Adult albino rats of Charles Foster strain of 4-6 months and neonate of 10-16 days of same strain (n = 4 in each group) were used in this study. The animals were housed in a temperature, humidity and light-controlled room (12 h light and 12 h dark) with an ad libitum supply of food and water. The animal experiments were performed as per guideline of the Ethical Clearance Committee of the Institute of Medical Sciences, Banaras Hindu University, Varanasi, India.

Dissection of Animals

Adult rats were sacrificed by cervical dislocation and exsanguinations and neonate by decapitation. The abdomen was opened immediately by vertical incision and part of the gut containing colon and rectum was dissected out and cleaned by flushing out the gut contents and placed in a petridish containing chilled Krebs Ringer solution and pieces of colonic and rectal segments were prepared.

Experimental Protocol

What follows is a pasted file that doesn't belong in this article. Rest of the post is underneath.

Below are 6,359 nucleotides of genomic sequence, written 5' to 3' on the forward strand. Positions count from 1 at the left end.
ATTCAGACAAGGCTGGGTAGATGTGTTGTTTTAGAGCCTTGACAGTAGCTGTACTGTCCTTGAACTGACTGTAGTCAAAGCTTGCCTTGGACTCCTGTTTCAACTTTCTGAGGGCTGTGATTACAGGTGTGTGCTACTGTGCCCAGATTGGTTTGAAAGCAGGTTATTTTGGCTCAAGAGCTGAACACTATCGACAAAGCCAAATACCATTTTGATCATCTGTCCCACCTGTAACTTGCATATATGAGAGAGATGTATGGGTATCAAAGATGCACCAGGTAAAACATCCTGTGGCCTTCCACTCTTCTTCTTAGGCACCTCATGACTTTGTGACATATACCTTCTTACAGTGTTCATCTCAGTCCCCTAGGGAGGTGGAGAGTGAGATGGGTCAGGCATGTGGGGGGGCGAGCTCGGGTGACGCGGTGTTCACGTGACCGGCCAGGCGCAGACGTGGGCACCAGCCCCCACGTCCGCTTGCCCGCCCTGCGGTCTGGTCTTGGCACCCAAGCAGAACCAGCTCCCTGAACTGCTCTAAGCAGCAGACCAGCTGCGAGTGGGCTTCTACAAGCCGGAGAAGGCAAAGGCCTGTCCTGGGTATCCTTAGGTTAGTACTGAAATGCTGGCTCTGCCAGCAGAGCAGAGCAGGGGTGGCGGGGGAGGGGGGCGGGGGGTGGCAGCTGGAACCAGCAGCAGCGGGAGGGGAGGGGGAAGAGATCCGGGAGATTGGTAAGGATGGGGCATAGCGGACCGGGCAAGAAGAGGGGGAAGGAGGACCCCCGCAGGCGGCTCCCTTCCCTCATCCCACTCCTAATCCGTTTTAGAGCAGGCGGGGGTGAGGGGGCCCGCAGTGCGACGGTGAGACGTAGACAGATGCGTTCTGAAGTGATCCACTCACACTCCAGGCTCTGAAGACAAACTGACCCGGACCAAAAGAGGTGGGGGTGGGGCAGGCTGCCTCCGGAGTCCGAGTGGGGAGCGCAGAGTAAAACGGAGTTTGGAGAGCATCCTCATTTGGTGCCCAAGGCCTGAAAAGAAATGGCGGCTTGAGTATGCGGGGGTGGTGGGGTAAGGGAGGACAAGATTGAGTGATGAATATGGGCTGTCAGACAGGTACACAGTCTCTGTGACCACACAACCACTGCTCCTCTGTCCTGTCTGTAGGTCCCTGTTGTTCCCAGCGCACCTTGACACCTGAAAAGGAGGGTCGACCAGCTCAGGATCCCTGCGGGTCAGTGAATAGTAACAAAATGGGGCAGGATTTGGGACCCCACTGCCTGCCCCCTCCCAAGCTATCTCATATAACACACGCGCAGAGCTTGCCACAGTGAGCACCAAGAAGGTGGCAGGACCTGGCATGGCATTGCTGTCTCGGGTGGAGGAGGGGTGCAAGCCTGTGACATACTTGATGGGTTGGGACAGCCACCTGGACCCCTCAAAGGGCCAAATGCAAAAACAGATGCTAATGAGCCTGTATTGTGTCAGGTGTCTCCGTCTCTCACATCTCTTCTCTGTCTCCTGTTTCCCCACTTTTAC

The colonic and rectal segments were fixed in (10%) formalin solution. Then, tissues were processed in automatic histokinette machine (Sakura, Japan). First, tissues were dehydrated using increasing concentrations of alcohol, i.e., 70% for 2 1/2 h, 90% for 2 1/2 h, 95% for 2 h, and lastly 100% alcohol for 1 h. This was followed by 3 changes of copper alcohol (100% alcohol and anhydrous copper sulfate) of 1 h duration each. Consequently, the tissues were placed in 3 changes of xylene, each of 1 h duration and 3 changes of paraffin wax (melting point 60[degrees]C), each of 11/2 h duration. Following this, paraffin blocks were prepared by instantly placing processed tissue in molten paraffin wax using L-shaped metallic molds. The block containing tissue with paraffin was allowed to cool. The solidified paraffin blocks were cut, trimmed, and prepared for tissue sectioning. Thin sections of longitudinal segments of colon and rectum (3 microns thick) were cut by rotator microtome. A ribbon of this section was taken and floated in water bath maintained at 56[degrees]C to make the sections wrinkle free. The ribbon was then cut into individual sections by a sharp knife. Sections were then placed on albumin pre-coated glass slide, wherein albumin acts as adhering medium for tissue sections. Then, the glass slide containing tissue section was placed over metallic hot plate at 60[degrees]C for at least 1 h. This allows proper adherence of section over glass slide. The paraffin of tissue section was then dissolved by keeping slides in xylene for 20 min. The excess xylene over glass slide was bloated on tissue paper and the slides were then processed under descending concentrations of 100%, 90%, and 70% alcohol, each for 5 min duration and lastly to water. For staining, the slides were kept in Harris' hematoxylin for 2 min, rinsed in running tap water for 1 min, briefly differentiated in 1% acid alcohol, rinsed in running tap water for 5 min, stained with 1% aqueous eosin for 20 s, and again rinsed in running water for 5 min. The slides were then treated with ascending grades of alcohol to remove water, i.e., 70%, 80%, and 90% alcohol, each for 1 min duration. Slides were then air-dried to remove water completely. The air-dried slides were placed in xylene for cleaning and mounted with DPX mountant and glass cover slip. The above procedure for tissue processing and staining was adapted from standard established method. [13] The stained and mounted sections were viewed under digital microscope (Nikon, Japan) and photomicrographs were stored for future analysis.